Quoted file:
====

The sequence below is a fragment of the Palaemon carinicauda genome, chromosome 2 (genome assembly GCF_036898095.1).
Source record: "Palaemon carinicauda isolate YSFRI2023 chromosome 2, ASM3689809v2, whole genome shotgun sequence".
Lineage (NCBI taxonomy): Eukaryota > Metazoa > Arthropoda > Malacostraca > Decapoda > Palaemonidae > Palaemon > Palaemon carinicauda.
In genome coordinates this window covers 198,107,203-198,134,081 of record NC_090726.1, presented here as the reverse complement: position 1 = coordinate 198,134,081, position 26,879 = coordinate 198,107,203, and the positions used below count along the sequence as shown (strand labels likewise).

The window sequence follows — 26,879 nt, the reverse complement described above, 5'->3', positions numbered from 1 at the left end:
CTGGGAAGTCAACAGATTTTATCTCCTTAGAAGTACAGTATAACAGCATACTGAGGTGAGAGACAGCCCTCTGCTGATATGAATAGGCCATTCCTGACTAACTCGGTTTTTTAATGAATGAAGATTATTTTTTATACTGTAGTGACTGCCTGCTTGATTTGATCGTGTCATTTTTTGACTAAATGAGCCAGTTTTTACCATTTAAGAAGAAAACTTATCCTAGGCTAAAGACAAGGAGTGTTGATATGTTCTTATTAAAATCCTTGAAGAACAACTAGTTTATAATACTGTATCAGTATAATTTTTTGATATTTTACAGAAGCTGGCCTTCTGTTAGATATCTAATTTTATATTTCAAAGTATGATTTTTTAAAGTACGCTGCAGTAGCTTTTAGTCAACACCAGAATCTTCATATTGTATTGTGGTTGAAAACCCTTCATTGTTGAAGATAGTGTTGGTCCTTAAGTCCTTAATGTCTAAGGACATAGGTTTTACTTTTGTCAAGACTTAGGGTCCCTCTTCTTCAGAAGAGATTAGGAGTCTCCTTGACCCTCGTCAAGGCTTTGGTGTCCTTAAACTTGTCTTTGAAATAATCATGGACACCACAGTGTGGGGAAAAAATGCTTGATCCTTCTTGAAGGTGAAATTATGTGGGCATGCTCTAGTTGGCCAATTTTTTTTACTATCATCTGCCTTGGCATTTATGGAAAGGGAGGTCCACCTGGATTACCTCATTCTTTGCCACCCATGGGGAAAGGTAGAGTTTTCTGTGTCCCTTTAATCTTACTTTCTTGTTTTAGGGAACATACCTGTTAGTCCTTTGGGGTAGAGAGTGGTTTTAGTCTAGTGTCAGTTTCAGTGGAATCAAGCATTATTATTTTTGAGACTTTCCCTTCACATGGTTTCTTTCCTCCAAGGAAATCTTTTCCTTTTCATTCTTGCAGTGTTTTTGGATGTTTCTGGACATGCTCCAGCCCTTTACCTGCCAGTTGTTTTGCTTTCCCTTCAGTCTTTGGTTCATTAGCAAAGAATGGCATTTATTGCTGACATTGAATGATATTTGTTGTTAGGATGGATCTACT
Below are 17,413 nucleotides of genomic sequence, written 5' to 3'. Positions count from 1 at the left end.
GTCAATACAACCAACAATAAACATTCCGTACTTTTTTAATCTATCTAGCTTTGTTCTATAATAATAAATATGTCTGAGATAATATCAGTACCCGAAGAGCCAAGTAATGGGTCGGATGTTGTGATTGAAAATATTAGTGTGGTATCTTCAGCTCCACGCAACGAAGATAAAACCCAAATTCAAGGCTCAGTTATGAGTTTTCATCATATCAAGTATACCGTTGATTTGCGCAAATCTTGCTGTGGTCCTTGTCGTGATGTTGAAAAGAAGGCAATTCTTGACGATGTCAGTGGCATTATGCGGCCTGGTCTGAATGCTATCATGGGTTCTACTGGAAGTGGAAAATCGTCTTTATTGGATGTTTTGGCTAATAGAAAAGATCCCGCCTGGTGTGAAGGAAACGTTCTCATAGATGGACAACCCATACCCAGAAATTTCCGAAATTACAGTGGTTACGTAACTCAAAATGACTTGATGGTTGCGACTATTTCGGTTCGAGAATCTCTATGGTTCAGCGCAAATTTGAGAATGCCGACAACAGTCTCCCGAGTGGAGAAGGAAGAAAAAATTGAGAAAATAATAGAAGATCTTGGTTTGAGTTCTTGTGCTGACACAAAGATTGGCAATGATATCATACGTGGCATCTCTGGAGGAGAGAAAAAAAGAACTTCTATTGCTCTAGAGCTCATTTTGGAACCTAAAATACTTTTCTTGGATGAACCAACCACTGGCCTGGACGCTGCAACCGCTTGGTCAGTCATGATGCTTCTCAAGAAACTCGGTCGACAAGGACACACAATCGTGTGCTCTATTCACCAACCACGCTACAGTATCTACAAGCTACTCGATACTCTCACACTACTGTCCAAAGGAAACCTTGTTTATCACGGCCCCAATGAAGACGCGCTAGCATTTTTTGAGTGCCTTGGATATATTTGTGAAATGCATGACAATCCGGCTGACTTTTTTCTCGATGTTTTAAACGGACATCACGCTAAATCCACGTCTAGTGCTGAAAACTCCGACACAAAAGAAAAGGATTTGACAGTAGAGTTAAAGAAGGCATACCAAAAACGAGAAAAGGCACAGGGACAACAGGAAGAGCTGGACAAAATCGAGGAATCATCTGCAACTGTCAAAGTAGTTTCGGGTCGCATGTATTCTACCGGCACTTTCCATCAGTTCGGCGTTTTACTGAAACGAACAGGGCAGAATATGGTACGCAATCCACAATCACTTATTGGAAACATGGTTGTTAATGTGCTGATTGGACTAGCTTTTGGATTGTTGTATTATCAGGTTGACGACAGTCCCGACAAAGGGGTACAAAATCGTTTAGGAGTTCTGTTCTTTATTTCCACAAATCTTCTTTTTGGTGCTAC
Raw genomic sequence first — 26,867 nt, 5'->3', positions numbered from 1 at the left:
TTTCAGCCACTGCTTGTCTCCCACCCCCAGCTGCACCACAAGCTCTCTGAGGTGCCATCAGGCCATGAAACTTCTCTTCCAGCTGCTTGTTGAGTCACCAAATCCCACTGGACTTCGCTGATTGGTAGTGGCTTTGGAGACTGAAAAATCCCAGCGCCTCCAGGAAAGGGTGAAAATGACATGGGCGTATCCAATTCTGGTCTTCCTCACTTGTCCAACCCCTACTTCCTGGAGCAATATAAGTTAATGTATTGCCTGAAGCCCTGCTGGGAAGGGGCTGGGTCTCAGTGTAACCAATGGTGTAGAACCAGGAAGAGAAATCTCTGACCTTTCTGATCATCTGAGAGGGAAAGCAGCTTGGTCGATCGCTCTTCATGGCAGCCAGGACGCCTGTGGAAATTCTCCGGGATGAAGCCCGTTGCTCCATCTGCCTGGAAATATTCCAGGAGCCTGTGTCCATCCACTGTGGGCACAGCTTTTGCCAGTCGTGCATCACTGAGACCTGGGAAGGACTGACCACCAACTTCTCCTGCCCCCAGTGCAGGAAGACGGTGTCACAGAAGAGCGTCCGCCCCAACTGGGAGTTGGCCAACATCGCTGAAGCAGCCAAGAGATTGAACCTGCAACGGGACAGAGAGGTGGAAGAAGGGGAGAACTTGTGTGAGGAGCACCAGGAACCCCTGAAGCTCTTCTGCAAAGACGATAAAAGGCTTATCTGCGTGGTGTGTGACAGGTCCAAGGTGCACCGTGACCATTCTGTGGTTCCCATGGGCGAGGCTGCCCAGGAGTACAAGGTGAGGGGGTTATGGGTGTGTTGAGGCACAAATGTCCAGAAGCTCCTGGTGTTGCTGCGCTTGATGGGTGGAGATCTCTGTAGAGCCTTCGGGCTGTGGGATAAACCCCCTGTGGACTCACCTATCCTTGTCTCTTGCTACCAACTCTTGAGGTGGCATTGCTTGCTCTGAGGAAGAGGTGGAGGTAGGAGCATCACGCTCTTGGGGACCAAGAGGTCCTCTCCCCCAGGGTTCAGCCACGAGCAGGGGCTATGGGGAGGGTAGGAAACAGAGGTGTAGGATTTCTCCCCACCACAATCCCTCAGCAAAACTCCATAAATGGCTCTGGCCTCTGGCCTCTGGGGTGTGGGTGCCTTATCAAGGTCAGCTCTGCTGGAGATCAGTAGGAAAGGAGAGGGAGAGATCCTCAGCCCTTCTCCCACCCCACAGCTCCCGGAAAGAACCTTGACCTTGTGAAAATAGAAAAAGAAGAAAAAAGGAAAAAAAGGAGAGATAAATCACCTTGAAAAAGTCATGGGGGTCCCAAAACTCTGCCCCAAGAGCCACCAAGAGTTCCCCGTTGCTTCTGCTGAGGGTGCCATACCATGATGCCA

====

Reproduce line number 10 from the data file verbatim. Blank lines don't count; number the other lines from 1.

TTTCAGCCACTGCTTGTCTCCCACCCCCAGCTGCACCACAAGCTCTCTGAGGTGCCATCAGGCCATGAAACTTCTCTTCCAGCTGCTTGTTGAGTCACCAAATCCCACTGGACTTCGCTGATTGGTAGTGGCTTTGGAGACTGAAAAATCCCAGCGCCTCCAGGAAAGGGTGAAAATGACATGGGCGTATCCAATTCTGGTCTTCCTCACTTGTCCAACCCCTACTTCCTGGAGCAATATAAGTTAATGTATTGCCTGAAGCCCTGCTGGGAAGGGGCTGGGTCTCAGTGTAACCAATGGTGTAGAACCAGGAAGAGAAATCTCTGACCTTTCTGATCATCTGAGAGGGAAAGCAGCTTGGTCGATCGCTCTTCATGGCAGCCAGGACGCCTGTGGAAATTCTCCGGGATGAAGCCCGTTGCTCCATCTGCCTGGAAATATTCCAGGAGCCTGTGTCCATCCACTGTGGGCACAGCTTTTGCCAGTCGTGCATCACTGAGACCTGGGAAGGACTGACCACCAACTTCTCCTGCCCCCAGTGCAGGAAGACGGTGTCACAGAAGAGCGTCCGCCCCAACTGGGAGTTGGCCAACATCGCTGAAGCAGCCAAGAGATTGAACCTGCAACGGGACAGAGAGGTGGAAGAAGGGGAGAACTTGTGTGAGGAGCACCAGGAACCCCTGAAGCTCTTCTGCAAAGACGATAAAAGGCTTATCTGCGTGGTGTGTGACAGGTCCAAGGTGCACCGTGACCATTCTGTGGTTCCCATGGGCGAGGCTGCCCAGGAGTACAAGGTGAGGGGGTTATGGGTGTGTTGAGGCACAAATGTCCAGAAGCTCCTGGTGTTGCTGCGCTTGATGGGTGGAGATCTCTGTAGAGCCTTCGGGCTGTGGGATAAACCCCCTGTGGACTCACCTATCCTTGTCTCTTGCTACCAACTCTTGAGGTGGCATTGCTTGCTCTGAGGAAGAGGTGGAGGTAGGAGCATCACGCTCTTGGGGACCAAGAGGTCCTCTCCCCCAGGGTTCAGCCACGAGCAGGGGCTATGGGGAGGGTAGGAAACAGAGGTGTAGGATTTCTCCCCACCACAATCCCTCAGCAAAACTCCATAAATGGCTCTGGCCTCTGGCCTCTGGGGTGTGGGTGCCTTATCAAGGTCAGCTCTGCTGGAGATCAGTAGGAAAGGAGAGGGAGAGATCCTCAGCCCTTCTCCCACCCCACAGCTCCCGGAAAGAACCTTGACCTTGTGAAAATAGAAAAAGAAGAAAAAAGGAAAAAAAGGAGAGATAAATCACCTTGAAAAAGTCATGGGGGTCCCAAAACTCTGCCCCAAGAGCCACCAAGAGTTCCCCGTTGCTTCTGCTGAGGGTGCCATACCATGATGCCA